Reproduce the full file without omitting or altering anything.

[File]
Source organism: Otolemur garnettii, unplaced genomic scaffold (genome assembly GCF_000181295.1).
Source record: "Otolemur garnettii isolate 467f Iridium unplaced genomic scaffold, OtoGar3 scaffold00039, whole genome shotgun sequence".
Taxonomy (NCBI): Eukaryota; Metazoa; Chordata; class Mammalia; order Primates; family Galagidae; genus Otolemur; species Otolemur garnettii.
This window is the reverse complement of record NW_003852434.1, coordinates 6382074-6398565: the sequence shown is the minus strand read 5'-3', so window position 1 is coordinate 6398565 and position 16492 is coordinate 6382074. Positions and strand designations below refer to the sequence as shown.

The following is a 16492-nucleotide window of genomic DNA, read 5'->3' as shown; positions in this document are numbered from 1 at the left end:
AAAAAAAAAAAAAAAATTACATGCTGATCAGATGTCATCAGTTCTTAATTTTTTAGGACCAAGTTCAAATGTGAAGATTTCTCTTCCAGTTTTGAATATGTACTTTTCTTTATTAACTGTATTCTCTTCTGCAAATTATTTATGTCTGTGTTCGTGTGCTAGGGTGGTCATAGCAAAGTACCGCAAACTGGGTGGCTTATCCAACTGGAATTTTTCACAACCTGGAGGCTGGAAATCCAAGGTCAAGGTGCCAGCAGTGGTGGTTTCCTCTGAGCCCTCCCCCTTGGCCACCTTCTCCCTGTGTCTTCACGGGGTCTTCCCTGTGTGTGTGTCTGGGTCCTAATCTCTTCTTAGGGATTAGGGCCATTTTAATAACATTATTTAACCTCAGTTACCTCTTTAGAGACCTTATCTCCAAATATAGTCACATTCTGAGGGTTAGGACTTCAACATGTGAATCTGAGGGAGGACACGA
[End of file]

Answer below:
Source organism: Otolemur garnettii, unplaced genomic scaffold (genome assembly GCF_000181295.1).
Source record: "Otolemur garnettii isolate 467f Iridium unplaced genomic scaffold, OtoGar3 scaffold00039, whole genome shotgun sequence".
Taxonomy (NCBI): Eukaryota; Metazoa; Chordata; class Mammalia; order Primates; family Galagidae; genus Otolemur; species Otolemur garnettii.
This window is the reverse complement of record NW_003852434.1, coordinates 6382074-6398565: the sequence shown is the minus strand read 5'-3', so window position 1 is coordinate 6398565 and position 16492 is coordinate 6382074. Positions and strand designations below refer to the sequence as shown.

The following is a 16492-nucleotide window of genomic DNA, read 5'->3' as shown; positions in this document are numbered from 1 at the left end:
AAAAAAAAAAAAAAAATTACATGCTGATCAGATGTCATCAGTTCTTAATTTTTTAGGACCAAGTTCAAATGTGAAGATTTCTCTTCCAGTTTTGAATATGTACTTTTCTTTATTAACTGTATTCTCTTCTGCAAATTATTTATGTCTGTGTTCGTGTGCTAGGGTGGTCATAGCAAAGTACCGCAAACTGGGTGGCTTATCCAACTGGAATTTTTCACAACCTGGAGGCTGGAAATCCAAGGTCAAGGTGCCAGCAGTGGTGGTTTCCTCTGAGCCCTCCCCCTTGGCCACCTTCTCCCTGTGTCTTCACGGGGTCTTCCCTGTGTGTGTGTCTGGGTCCTAATCTCTTCTTAGGGATTAGGGCCATTTTAATAACATTATTTAACCTCAGTTACCTCTTTAGAGACCTTATCTCCAAATATAGTCACATTCTGAGGGTTAGGACTTCAACATGTGAATCTGAGGGAGGACACGA